Leading Article: All of Europe against the rest

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The Independent Online
THE COPENHAGEN summit meeting had the great merit of focusing attention on perhaps the most crucial issue of the decade: the changing nature of unemployment within the EC. In the past, peaks in unemployment were attributed to the effects of recession and/or technological change. There was an underlying confidence that when the economic cycle turned upwards, so would employment levels. Now, each cycle seems to leave Europe with a progressively higher number of jobless, beached like whales when the tide goes out.

In the Danish capital, the EC's heads of government seemed at last to grasp that western European wage rates and the costs to employers of sustaining relatively lavish social benefit provisions threatens to price many goods and services out of world markets. Like so much else, the old order both arose and prevailed courtesy of the Soviet Union. The Iron Curtain sealed off western Europe from an adjacent source of cheap labour and competing goods. At the same time, the ideological challenge of Communism helped to create the benevolent 'Rhine model' of capitalism, as it has been called, with its generous social benefits.

Across the Atlantic, the US offered an alternative version, redder in tooth and claw, the mobility and productivity of its labour force encouraged, inter alia, by high legal and illegal immigration and a porous border with Mexico.

Britain was always something of a hybrid. It helped to pioneer the welfare state, but its business philosophy was much closer to America's. The big question now facing the EC is whether the Rhine model can be sustained or if an adjustment towards the Anglo-American model would (as American experience seems to suggest) create greater dynamism and more jobs.

The answer must surely lie in the disappearance of the old order that for so long protected the western European model of prosperity. In eastern Europe there is a large pool of skilled labour available at a fraction of west European rates. The longer-term question for the EC is how Europe as a whole, not just the 12 plus four prosperous new members, can maximise its overall resources to take on the challenge of the United States and the Pacific Rim. The political imperative of embracing Poland, Hungary and the rest can only reinforce the economic case for such a pan-European approach.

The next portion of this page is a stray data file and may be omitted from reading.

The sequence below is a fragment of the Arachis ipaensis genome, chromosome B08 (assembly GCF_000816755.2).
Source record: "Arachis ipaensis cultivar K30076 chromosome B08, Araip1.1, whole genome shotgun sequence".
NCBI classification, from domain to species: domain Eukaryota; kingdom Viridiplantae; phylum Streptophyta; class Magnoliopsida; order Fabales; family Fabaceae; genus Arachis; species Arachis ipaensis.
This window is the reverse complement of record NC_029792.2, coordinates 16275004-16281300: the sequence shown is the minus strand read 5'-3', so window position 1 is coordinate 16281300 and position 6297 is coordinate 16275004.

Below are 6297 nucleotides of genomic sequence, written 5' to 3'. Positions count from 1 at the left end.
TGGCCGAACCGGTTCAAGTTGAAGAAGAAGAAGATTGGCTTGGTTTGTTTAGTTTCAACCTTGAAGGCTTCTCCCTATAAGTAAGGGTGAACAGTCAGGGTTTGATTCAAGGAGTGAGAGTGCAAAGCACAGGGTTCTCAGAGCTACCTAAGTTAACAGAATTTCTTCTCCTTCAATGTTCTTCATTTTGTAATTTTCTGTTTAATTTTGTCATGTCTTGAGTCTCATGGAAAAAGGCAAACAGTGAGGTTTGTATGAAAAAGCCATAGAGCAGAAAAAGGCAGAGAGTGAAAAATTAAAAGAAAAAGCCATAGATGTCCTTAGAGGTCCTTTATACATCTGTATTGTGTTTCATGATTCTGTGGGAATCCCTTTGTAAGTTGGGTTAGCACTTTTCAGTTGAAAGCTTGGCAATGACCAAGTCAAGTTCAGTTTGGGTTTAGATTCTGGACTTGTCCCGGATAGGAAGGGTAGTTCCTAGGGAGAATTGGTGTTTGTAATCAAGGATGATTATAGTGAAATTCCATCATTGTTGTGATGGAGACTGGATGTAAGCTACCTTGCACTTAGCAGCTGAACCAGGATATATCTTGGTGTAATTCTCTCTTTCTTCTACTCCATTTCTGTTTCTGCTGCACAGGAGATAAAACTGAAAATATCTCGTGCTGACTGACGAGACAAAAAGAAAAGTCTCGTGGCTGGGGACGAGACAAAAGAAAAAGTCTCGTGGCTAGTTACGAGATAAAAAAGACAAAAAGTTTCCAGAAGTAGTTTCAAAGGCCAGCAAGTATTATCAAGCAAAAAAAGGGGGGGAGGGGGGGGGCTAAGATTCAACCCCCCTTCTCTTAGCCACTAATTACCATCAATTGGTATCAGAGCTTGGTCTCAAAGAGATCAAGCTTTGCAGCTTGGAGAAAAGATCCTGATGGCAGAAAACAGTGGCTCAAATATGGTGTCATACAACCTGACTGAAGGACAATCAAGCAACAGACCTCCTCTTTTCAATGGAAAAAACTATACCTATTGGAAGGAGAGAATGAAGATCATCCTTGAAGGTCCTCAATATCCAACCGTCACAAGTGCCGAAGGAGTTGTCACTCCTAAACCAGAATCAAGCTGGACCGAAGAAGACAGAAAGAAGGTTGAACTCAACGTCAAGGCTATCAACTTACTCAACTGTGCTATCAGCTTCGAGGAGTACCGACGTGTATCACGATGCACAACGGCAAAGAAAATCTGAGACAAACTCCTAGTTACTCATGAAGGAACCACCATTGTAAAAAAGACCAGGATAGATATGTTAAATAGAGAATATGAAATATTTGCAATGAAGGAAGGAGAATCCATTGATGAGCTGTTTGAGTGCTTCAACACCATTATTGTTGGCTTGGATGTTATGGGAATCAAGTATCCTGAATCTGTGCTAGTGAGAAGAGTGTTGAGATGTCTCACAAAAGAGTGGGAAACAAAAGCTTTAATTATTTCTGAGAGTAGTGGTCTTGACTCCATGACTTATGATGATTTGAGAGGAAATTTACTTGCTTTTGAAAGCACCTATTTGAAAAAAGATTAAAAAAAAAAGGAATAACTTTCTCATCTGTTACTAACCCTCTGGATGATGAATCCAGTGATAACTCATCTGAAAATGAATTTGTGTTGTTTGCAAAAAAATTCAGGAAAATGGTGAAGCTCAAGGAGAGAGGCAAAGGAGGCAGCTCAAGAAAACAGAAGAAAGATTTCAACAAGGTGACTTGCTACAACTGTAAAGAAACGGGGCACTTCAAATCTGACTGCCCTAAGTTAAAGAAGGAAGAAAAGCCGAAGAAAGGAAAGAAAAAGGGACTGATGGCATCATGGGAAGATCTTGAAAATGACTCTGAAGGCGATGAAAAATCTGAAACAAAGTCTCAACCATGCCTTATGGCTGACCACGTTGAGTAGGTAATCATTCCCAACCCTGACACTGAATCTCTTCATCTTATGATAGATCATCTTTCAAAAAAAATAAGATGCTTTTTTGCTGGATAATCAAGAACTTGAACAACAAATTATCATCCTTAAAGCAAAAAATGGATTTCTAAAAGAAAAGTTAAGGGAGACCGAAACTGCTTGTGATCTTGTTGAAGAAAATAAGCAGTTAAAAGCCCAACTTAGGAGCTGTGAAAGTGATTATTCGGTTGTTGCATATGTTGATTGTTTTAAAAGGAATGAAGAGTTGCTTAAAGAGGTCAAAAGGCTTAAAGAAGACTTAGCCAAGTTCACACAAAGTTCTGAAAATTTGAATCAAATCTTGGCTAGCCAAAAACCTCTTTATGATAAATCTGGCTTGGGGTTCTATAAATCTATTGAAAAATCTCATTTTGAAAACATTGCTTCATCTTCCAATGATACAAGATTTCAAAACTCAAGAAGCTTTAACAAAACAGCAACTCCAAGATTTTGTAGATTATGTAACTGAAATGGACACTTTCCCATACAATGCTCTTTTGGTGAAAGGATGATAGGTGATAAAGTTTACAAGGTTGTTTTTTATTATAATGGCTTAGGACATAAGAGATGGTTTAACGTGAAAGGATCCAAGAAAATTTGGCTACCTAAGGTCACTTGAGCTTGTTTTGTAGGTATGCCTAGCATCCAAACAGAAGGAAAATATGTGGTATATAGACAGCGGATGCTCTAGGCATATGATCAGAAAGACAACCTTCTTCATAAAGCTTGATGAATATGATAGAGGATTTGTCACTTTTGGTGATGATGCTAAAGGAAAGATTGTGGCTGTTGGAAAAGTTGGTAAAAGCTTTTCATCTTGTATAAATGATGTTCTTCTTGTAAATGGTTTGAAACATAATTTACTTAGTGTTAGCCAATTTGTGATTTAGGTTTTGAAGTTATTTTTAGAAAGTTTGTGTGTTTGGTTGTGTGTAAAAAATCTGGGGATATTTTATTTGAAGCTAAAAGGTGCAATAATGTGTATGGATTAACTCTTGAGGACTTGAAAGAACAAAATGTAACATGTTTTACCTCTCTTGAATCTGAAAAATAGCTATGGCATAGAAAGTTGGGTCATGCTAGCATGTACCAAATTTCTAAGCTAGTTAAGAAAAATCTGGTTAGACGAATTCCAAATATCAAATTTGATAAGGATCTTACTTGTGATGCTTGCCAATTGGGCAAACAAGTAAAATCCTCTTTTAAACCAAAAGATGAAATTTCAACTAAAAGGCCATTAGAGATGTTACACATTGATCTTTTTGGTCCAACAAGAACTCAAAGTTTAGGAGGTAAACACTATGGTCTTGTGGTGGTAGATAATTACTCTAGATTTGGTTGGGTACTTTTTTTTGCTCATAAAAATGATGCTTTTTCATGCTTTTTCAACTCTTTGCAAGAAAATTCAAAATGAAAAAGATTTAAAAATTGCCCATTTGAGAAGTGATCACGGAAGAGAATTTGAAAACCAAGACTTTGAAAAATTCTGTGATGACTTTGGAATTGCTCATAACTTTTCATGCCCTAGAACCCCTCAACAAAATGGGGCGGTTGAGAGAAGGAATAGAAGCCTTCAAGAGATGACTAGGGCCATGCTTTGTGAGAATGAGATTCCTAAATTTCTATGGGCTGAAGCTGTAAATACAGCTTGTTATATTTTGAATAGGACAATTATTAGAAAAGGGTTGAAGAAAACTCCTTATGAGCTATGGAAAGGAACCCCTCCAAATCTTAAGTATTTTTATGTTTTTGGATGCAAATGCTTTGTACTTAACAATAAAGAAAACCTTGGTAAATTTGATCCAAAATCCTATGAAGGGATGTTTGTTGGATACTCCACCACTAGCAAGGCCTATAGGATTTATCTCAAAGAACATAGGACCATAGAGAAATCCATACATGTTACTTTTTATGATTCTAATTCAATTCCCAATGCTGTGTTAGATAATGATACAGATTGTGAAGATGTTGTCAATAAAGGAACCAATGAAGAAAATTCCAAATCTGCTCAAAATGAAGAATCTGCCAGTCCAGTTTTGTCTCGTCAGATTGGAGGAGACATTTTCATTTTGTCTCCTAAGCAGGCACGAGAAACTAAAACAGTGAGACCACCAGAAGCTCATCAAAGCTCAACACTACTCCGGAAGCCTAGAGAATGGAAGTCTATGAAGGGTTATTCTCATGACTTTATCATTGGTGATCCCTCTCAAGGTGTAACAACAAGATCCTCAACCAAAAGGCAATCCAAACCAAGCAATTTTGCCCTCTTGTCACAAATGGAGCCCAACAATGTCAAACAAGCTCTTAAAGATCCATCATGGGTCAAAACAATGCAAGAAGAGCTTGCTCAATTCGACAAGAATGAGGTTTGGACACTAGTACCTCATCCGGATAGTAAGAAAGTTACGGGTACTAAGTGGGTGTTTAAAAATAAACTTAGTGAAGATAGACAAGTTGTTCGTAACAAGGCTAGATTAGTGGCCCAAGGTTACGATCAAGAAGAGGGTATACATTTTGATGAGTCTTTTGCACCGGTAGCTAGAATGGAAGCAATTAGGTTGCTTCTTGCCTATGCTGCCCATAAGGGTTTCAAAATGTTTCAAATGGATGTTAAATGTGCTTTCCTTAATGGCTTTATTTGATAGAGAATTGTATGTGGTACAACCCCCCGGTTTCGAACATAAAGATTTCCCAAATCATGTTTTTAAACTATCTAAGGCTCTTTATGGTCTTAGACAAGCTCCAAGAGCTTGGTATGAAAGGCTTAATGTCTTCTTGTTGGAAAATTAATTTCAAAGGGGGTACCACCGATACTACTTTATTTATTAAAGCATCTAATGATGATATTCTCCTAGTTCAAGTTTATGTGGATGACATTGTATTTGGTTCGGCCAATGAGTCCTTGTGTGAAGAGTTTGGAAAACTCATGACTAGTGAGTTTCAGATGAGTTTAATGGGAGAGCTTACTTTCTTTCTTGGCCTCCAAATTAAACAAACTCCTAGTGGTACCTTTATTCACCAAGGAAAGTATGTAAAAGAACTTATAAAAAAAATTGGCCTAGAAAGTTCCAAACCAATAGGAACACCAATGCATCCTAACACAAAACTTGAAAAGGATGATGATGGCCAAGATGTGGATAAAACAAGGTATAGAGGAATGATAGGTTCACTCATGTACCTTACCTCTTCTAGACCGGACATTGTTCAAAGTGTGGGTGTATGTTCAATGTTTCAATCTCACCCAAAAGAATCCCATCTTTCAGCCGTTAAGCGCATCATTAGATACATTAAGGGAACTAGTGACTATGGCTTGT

The actual outcome of the Copenhagen gathering looks meagre even by the low standards of these occasions. Discussion of how to help Bosnia's Muslims produced much heat but little of substance. Formal invitations to join were extended to the eastern European countries, although these were hedged about with conditions. The agreed target date for the accession of three Scandinavian countries and Austria was confirmed; and the European Commission was asked to produce for the December summit a White Paper based on Jacques Delors' judicious mix of ideas for reanimating the economies of recession-bound member states and reducing unemployment. Realism suggests there can be little confidence that any resulting action plan will be effectively implemented.